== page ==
“We tie a couple of lengths of rope on this end, I’ll carry them, tie them on the other end, and the rest of you can use it for support.”
In other words, she’s a thief, and she made her “climb walls” roll (in this case at a pretty good bonus). Incidentally, she has to be really careful: she still has only three survival points.
They called Will and Charlotte over, and then, after tying four lengths of rope together to make two long lengths of rope, under Charlotte’s instruction they wrapped the rope around a tree and handed both ends to Sam. Sam carried the ropes across, carefully scaling the vertical sides of the fallen machine using her hands as much as her feet. At places the rotted wood slipped beneath her, but she always found something else to hold onto in time.
Meanwhile, the rest of them unpacked their donkey, distributing what they could and tying the rest high into a tree.
“I hope he’s going to be okay,” said Will.
“Yeah, we’re going to need him when we get out,” said Gralen.
“You can’t come either,” Gralen said, speaking directly to the raven. “Stay out here and watch for trouble. And stay out of it yourself.”
Will looked at him.
“We do what we can do,” said Gralen.
Sam tied the four ends of the rope to a younger tree on the other side, one rope high and the other low to match what Charlotte had done.
Will volunteered to go last, “just in case”, so Gralen went next, gingerly holding onto both top ropes with his hands and trying--successfully--to keep his feet on the lower rope. When he stepped off of the rope, Charlotte took a deep breath and stepped on, gripping the ropes so tightly her knuckles turned white.
“Don’t look down!” yelled Sam, as Charlotte began to lose her footing while looking down into the moat. “You’ll get across a lot quicker if you relax!”
Charlotte failed her agility roll and slipped while walking across the rope, and then failed a second agility roll to grab onto the lower rope. Fortunately, she made her evasion saving roll to avoid bouncing her ungraceful skull off of something damaging. She is still going to be wet and cold.
She struggled unsuccessfully to grab the rope her feet had been on, and landed with a huge splash in the water below. She went completely under for a second, then scrambled back up by grabbing onto the sides of the fallen war engine, bringing her head above water. She spit the slimy water out, brushed the stuff off of her face with a slimy hand, and waded across the rest of the way. The water was too deep to walk, so she had to pull herself over grabbing onto the sides of the wood.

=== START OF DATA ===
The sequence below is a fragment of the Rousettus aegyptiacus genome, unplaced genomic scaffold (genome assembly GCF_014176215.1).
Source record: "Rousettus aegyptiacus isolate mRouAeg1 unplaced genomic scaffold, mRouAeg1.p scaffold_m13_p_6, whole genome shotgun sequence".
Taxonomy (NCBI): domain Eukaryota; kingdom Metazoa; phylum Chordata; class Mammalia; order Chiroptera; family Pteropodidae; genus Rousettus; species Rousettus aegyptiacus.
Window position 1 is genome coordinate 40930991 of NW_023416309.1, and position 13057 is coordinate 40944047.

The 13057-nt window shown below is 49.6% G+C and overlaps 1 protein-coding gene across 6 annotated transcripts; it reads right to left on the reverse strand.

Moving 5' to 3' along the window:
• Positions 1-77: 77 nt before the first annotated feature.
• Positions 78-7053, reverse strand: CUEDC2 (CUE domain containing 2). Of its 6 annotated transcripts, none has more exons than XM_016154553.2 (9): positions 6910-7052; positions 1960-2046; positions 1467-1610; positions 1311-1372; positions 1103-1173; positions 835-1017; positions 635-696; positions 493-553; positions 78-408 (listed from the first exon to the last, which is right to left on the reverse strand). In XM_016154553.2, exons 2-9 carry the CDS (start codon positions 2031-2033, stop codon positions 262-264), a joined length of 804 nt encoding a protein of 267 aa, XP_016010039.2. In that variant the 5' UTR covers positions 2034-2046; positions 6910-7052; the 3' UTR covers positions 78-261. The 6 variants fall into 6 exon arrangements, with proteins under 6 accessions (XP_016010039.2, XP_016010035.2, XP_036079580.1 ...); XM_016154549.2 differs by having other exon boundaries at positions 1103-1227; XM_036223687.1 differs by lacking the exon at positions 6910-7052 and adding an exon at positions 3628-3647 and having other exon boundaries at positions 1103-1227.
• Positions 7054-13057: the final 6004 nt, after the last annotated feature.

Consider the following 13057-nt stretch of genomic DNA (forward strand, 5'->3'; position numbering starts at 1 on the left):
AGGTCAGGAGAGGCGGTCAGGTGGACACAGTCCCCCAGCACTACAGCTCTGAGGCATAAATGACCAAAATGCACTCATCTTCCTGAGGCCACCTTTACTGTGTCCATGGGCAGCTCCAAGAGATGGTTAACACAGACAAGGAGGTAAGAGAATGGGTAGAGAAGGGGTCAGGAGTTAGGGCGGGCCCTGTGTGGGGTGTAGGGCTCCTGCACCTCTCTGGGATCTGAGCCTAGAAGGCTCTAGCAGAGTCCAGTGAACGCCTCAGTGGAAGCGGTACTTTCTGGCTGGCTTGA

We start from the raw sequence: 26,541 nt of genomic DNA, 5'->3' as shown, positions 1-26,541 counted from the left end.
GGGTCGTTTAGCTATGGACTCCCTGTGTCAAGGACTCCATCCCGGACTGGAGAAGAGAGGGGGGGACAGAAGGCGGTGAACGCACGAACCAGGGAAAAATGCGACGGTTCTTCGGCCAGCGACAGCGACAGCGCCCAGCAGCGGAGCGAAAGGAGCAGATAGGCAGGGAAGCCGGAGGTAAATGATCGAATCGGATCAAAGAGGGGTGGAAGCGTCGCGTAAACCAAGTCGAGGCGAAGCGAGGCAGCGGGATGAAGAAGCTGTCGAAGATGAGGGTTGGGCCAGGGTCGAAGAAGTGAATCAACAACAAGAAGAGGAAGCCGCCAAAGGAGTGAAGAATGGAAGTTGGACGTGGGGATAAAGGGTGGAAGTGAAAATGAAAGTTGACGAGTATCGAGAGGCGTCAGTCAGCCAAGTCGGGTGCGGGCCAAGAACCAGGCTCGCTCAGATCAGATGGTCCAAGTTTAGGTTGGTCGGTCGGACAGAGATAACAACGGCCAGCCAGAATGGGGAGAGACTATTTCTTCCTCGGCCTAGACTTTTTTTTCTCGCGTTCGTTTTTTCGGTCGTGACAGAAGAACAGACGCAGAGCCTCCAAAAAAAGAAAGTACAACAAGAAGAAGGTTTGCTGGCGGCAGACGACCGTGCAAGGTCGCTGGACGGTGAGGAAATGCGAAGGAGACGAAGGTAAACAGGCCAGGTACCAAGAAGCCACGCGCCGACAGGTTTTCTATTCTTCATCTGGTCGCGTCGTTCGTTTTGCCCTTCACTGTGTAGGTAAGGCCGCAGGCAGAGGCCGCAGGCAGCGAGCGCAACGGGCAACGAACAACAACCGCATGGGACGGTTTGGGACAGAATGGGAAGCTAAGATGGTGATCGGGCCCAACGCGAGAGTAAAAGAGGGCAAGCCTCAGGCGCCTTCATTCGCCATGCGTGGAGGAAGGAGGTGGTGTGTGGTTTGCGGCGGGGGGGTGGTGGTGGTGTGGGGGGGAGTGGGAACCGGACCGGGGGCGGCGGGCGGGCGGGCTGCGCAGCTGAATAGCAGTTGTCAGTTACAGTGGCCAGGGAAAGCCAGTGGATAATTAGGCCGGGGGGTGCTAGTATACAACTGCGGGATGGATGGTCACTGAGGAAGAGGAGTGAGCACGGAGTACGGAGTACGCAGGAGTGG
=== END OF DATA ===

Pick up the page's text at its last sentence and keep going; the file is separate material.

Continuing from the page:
Gralen and Sam pulled the lower rope even lower.
“Grab onto it!” they yelled.
She spit, and said, “I’m already soaked, I might as well stay safe.”
The moat here was also filled with skeletons. She had to push a few aside to get across. Gralen shrugged. Sam rolled her eyes. They let the rope back up.
“Safe,” said Sam. “Just you and a bunch of dead goblins.”
Charlotte was soaking wet when she crawled up out of the moat. Her tunic and hair hung down dripping. Will came across next, agilely crossing the rope bridge as if it were a real bridge. When everyone was across, they untied the ropes and pulled them across through the moat.
Hey, Charlotte’s an engineer. A useful skill with ropes and in dungeons.
“See?” said Charlotte. “We still have the rope for later.”
“Next time,” whispered Sam, “use it.”
By now it was mid-afternoon. The sun was beginning to move down towards the Great Mountains far to the west.
“Let’s get inside,” said Will.
The plant life on this side of the moat was of a different quality than on the other side. There was more yellow in the grass, and the trees were smaller but slightly more gnarled and twisted than their taller cousins in the forest. None of them held their leaves, which were scattered loosely about the ground in red, orange, and yellow, leaving the trees stark and sharp in the afternoon light. They walked around to the broken drawbridge, passing beneath one of the front towers. Will reached out and touched the stones of the tower as they went by.
“I half expected it to not be there, this is all so unreal,” he said.
“ooooOOoOoOoooooOoOOO,” said Sam. “Ghost castles.”
But the joke fell flat.
“I’ve heard a story of a ghost castle,” said Will. “Somewhere in the mountains on a high plateau is an ancient castle that appears only on nights of the full moon. The castle holds great treasures and magic, but anyone who enters to get the treasure and magic never comes out.”
“If they never come out,” said Sam, “then how do you know there’s treasure and magic inside?”
“That’s the trouble with campfire stories,” said Will. “You can’t base your life on them.”